Rhys Priestland: Jonathan Davies delighted by U-turn

Rhys Priestland
Bath's Rhys Priestland spent eight years with Scarlets between 2001 and 2015

Wales legend Jonathan Davies is delighted Rhys Priestland has reversed a decision to take a break from international rugby.

Priestland, 28, joined Bath from Scarlets after the 2015 World Cup with the club saying he would not be available for Wales.

Bath coach Mike Ford has now confirmed the fly-half will be able to play if selected by Warren Gatland.

"I am delighted for Rhys that he has had a change of mind," said Davies.

"I was surprised by his initial decision, and I said that, because you don't want to turn your back on playing for Wales.

"But I understood his reasons - he wanted to commit to Bath. But I'm really shocked that it's such a quick turnaround in a short space of time.

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"I think it's good for Rhys and it's good for Wales and I think it's only bad for Bath rugby club and I can't understand what kind of contract it was."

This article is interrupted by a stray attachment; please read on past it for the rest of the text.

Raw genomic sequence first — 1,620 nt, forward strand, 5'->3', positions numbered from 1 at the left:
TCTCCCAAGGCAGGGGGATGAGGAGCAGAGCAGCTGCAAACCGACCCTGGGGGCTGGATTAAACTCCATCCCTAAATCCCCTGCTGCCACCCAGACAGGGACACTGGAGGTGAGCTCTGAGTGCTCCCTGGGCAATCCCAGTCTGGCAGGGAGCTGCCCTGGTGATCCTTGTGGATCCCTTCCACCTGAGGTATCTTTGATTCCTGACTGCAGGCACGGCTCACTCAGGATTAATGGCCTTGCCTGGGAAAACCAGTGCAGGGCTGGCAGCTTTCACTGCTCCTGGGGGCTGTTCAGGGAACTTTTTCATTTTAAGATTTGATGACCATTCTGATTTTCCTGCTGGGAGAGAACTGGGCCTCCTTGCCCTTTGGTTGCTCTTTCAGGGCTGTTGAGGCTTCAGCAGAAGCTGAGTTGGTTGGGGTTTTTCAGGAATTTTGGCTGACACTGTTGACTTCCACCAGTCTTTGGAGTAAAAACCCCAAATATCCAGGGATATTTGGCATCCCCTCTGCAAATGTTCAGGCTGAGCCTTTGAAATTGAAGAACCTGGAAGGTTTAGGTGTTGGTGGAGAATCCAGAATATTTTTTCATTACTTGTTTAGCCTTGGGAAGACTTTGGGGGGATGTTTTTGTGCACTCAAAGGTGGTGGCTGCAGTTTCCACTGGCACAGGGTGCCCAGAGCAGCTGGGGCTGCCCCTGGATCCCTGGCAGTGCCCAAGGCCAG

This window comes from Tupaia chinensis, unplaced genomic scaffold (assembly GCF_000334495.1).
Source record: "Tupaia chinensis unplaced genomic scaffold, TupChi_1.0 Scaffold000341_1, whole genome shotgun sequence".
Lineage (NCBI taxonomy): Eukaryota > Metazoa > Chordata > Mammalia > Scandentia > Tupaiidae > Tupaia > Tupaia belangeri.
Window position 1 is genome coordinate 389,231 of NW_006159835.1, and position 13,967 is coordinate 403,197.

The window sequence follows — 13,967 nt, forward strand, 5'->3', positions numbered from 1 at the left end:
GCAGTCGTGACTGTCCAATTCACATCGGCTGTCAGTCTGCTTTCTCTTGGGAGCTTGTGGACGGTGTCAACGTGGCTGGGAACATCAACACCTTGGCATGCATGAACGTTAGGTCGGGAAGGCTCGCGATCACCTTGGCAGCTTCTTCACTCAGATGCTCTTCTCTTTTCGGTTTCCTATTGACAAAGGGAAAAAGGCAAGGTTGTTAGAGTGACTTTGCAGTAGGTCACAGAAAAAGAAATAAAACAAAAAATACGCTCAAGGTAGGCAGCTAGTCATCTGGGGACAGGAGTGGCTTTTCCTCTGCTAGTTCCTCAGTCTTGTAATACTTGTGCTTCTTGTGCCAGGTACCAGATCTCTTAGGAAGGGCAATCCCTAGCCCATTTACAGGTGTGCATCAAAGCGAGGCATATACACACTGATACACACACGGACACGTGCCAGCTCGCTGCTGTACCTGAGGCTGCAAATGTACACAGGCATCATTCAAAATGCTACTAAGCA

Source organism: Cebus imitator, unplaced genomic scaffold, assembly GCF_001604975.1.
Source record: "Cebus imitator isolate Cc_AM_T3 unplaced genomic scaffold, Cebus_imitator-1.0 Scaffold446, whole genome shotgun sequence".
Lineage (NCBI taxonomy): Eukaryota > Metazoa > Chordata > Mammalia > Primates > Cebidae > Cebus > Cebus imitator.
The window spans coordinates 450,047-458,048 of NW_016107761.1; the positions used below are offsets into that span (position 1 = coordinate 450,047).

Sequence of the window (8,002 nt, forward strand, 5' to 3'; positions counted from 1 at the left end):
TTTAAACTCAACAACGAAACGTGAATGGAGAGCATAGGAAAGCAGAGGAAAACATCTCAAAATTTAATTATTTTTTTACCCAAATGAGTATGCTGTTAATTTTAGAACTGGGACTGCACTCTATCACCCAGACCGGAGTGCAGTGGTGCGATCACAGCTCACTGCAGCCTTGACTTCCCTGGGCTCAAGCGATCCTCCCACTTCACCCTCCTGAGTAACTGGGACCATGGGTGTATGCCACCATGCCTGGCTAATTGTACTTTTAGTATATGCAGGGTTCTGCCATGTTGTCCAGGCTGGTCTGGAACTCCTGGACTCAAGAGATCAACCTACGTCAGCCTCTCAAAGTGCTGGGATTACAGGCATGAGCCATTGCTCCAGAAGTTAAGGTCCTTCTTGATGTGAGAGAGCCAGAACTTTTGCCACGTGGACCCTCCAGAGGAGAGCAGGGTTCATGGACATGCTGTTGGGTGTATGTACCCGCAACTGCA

Priestland has played 40 times for Wales, and was first choice during their 2011 World Cup campaign and the 2012 Six Nations Grand Slam.

Dan Biggar and Rhys Priestland hug after Wales' 28-25 win over England in the 2015 World Cup
Priestland and Dan Biggar (wearing 10) both played in Wales' 28-25 win over England in the 2015 World Cup

He played in every Wales game during the World Cup, starting in the 54-9 win over Uruguay and coming off the bench against England, Fiji, Australia and South Africa.

Dan Biggar established himself as Wales' first-choice 10 after an Achilles tendon injury ruled Priestland out of the 2013 Six Nations, a position the Ospreys player has maintained.

However, Davies believes Priestland's change of heart will be welcomed by the Wales management.

"Dan Biggar is out on his own at the moment," added the former Wales captain.

"But maybe going over the [Severn] Bridge and being away from Wales and out of the goldfish bowl has given Rhys a bit of confidence.

"I know he's playing well for Bath and it's re-ignited his ambitions to try and fight for his place.

"He does offer something different from Dan Biggar, and one thing Wales need to work on is creativity behind the scrum and he certainly adds to that.

"He takes the ball to the line and he's more of an attacking threat."

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